Sen. John McCain delivered his acceptance speech as the presidential nominee for the Republican Party Thursday night and promised he would fight for America “as long as I draw breath, so help me God.”
“The party of Lincoln, Roosevelt and Reagan is going to get back to basics,” McCain said at the Republican National Convention in Saint Paul, Minn. He thanked President George W. Bush and first lady Laura Bush for leading during “America’s darkest days,” referring to 9/11.
McCain described the differences between him and his opponent, Sen. Barack Obama. He claimed that unlike Obama he wants to help Americans keep their jobs, give them more opportunities for health care and prevent American companies from going overseas.
McCain also discussed “fighting” corruption and big spenders when many Americans are struggling to keep their jobs, fill their gas tanks, pay off their mortgages and buy groceries. “All you asked of your government is to stand on your side and not in your way, and that’s what I intend to do – stand by your side and fight for your future.”
He also spoke about education. “Education is the civil rights issue of this century,” McCain said. He talked about eliminating bad teachers and replacing them with those who can do a better job. It was important to him that parents were given the opportunity to choose the type of education they want for their children.
“Barack Obama wants schools to answer to bureaucrats and unions; I want schools to answer to parents and students.”
He also criticized his own Republican Party. He said that the American people have lost trust in the government since Republicans were running Washington and that the Republicans’ job now is to restore trust in Washington.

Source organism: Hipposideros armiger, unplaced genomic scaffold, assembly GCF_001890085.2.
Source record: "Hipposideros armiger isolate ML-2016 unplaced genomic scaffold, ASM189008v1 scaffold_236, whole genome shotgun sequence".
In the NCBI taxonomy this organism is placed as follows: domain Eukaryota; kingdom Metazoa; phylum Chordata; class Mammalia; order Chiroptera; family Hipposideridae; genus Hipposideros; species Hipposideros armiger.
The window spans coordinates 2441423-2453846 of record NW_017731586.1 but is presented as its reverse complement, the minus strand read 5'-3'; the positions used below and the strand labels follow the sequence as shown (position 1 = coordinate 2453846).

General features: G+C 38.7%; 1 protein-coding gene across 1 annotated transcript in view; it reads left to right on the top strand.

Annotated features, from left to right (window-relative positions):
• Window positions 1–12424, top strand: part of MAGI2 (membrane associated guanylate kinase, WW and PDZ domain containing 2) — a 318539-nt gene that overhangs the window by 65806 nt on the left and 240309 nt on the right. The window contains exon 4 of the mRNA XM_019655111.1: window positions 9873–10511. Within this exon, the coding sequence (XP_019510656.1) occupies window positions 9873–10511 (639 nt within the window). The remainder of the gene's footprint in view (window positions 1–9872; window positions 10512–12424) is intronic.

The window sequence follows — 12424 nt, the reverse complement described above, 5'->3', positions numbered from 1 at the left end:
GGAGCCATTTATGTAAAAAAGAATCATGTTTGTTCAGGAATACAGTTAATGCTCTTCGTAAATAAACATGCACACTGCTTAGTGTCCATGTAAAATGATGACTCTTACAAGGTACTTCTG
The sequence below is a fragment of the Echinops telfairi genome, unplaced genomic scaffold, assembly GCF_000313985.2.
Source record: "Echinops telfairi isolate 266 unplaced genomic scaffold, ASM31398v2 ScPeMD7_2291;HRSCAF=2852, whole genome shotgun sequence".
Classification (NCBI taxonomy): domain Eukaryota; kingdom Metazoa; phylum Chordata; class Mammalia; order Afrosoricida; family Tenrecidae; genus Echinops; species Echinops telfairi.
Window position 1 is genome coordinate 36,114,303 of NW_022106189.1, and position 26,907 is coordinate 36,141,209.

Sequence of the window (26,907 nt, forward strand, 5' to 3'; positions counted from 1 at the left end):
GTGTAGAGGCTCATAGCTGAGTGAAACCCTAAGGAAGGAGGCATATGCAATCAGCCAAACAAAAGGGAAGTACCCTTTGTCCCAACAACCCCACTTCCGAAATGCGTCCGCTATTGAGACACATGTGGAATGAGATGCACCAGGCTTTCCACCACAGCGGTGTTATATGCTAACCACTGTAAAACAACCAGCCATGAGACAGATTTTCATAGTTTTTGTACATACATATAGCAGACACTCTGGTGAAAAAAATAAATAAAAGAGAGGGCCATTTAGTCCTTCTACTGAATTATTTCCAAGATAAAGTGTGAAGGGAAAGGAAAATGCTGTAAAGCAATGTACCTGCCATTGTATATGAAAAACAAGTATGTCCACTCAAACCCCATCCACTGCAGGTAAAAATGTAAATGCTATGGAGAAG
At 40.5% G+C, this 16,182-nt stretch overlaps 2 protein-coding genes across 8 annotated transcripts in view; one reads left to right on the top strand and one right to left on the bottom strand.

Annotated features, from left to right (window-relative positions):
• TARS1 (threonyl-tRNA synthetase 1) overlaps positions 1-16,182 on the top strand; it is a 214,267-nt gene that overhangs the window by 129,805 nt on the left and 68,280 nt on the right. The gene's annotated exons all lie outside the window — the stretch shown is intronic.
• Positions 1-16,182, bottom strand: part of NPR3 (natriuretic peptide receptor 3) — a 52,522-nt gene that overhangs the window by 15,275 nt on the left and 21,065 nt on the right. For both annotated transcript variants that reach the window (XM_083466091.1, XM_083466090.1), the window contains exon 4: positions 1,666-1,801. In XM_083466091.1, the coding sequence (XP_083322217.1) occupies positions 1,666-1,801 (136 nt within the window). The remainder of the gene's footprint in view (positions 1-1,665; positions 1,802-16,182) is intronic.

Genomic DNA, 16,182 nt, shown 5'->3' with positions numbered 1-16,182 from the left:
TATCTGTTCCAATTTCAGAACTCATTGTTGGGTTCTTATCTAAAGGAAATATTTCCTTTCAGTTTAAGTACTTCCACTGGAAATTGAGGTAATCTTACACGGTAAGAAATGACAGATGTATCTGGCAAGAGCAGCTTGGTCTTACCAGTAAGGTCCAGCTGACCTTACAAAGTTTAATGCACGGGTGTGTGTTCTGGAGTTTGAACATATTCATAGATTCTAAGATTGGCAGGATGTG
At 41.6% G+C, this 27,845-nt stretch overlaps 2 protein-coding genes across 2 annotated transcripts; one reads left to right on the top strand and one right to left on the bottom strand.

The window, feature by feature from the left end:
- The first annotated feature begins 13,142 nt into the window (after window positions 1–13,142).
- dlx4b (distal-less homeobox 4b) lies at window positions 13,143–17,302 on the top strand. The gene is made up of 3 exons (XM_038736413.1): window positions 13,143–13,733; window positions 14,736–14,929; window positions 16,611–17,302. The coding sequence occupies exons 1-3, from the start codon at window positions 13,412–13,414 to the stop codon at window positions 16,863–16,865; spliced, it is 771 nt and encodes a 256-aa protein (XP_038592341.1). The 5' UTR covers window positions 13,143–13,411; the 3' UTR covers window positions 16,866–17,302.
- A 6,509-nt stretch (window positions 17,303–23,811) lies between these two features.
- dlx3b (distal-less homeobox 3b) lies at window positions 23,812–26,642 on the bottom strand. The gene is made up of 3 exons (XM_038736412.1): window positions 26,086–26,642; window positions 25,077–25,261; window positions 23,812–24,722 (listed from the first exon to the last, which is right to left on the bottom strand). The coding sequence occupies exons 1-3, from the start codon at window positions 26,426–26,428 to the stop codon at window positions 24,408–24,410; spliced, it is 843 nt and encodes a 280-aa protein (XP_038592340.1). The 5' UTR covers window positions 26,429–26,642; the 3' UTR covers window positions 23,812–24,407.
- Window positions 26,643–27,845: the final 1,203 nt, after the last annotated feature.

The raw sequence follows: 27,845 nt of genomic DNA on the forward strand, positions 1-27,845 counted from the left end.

McCain said he wants to to off shore to drill oil wells. He would use all resources, inside and outside the United States, to “rescue our economy from damage” and said that Obama would not be successful in supplying the resources and energy needs of the American people.
As far as international relations, McCain spoke about Russia’s attack on Georgia and protecting America against future attacks by Al Qaeda. “The brave people of Georgia need our solidarity and our prayers.”
McCain also discussed his experience as a prisoner of war in Vietnam. He claimed that through this experience America saved his life and made him a selfless person. Upon his return to America, he wanted to serve his country by running for seats in the government. “I wasn’t my own man anymore; I was my country’s.”
The Republican told Americans he was ready to fight for them and make the changes that they have tirelessly been awaiting. “I have the record and the scars to prove it,” McCain said. “Senator Obama does not.”
McCain can now look forward to the race to the White House for the two final months to Election Day in November.